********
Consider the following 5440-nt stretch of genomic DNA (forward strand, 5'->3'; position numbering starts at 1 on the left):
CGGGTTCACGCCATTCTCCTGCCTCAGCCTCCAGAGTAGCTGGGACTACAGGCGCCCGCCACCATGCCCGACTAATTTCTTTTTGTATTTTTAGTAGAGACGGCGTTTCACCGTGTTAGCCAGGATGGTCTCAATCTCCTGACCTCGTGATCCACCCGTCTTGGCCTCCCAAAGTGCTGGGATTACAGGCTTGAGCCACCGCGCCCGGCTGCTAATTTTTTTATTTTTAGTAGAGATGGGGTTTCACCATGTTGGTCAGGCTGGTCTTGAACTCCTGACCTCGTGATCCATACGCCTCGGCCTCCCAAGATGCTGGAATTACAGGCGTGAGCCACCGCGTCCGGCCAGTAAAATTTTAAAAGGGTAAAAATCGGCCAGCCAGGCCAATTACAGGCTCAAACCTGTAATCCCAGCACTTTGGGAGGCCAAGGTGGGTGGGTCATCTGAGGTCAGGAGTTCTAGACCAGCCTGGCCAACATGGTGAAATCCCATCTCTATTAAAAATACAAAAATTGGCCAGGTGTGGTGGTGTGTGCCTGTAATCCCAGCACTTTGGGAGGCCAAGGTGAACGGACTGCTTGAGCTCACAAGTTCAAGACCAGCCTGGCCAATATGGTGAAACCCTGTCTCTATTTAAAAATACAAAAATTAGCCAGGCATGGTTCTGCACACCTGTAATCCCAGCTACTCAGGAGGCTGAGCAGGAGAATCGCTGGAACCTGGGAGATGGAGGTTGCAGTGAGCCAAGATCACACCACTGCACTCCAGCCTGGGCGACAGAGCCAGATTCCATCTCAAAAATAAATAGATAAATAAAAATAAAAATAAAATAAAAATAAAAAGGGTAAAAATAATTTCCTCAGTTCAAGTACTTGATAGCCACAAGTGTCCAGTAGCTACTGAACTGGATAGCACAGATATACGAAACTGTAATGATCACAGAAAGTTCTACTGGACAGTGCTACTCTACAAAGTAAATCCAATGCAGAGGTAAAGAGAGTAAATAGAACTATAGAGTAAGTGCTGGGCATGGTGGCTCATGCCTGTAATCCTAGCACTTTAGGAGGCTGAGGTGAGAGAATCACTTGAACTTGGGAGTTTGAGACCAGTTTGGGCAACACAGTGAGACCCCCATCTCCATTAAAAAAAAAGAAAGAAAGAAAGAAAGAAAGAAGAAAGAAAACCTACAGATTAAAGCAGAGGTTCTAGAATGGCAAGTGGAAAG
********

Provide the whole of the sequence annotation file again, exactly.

Consider the following 5440-nt stretch of genomic DNA (forward strand, 5'->3'; position numbering starts at 1 on the left):
CGGGTTCACGCCATTCTCCTGCCTCAGCCTCCAGAGTAGCTGGGACTACAGGCGCCCGCCACCATGCCCGACTAATTTCTTTTTGTATTTTTAGTAGAGACGGCGTTTCACCGTGTTAGCCAGGATGGTCTCAATCTCCTGACCTCGTGATCCACCCGTCTTGGCCTCCCAAAGTGCTGGGATTACAGGCTTGAGCCACCGCGCCCGGCTGCTAATTTTTTTATTTTTAGTAGAGATGGGGTTTCACCATGTTGGTCAGGCTGGTCTTGAACTCCTGACCTCGTGATCCATACGCCTCGGCCTCCCAAGATGCTGGAATTACAGGCGTGAGCCACCGCGTCCGGCCAGTAAAATTTTAAAAGGGTAAAAATCGGCCAGCCAGGCCAATTACAGGCTCAAACCTGTAATCCCAGCACTTTGGGAGGCCAAGGTGGGTGGGTCATCTGAGGTCAGGAGTTCTAGACCAGCCTGGCCAACATGGTGAAATCCCATCTCTATTAAAAATACAAAAATTGGCCAGGTGTGGTGGTGTGTGCCTGTAATCCCAGCACTTTGGGAGGCCAAGGTGAACGGACTGCTTGAGCTCACAAGTTCAAGACCAGCCTGGCCAATATGGTGAAACCCTGTCTCTATTTAAAAATACAAAAATTAGCCAGGCATGGTTCTGCACACCTGTAATCCCAGCTACTCAGGAGGCTGAGCAGGAGAATCGCTGGAACCTGGGAGATGGAGGTTGCAGTGAGCCAAGATCACACCACTGCACTCCAGCCTGGGCGACAGAGCCAGATTCCATCTCAAAAATAAATAGATAAATAAAAATAAAAATAAAATAAAAATAAAAAGGGTAAAAATAATTTCCTCAGTTCAAGTACTTGATAGCCACAAGTGTCCAGTAGCTACTGAACTGGATAGCACAGATATACGAAACTGTAATGATCACAGAAAGTTCTACTGGACAGTGCTACTCTACAAAGTAAATCCAATGCAGAGGTAAAGAGAGTAAATAGAACTATAGAGTAAGTGCTGGGCATGGTGGCTCATGCCTGTAATCCTAGCACTTTAGGAGGCTGAGGTGAGAGAATCACTTGAACTTGGGAGTTTGAGACCAGTTTGGGCAACACAGTGAGACCCCCATCTCCATTAAAAAAAAAGAAAGAAAGAAAGAAAGAAAGAAGAAAGAAAACCTACAGATTAAAGCAGAGGTTCTAGAATGGCAAGTGGAAAG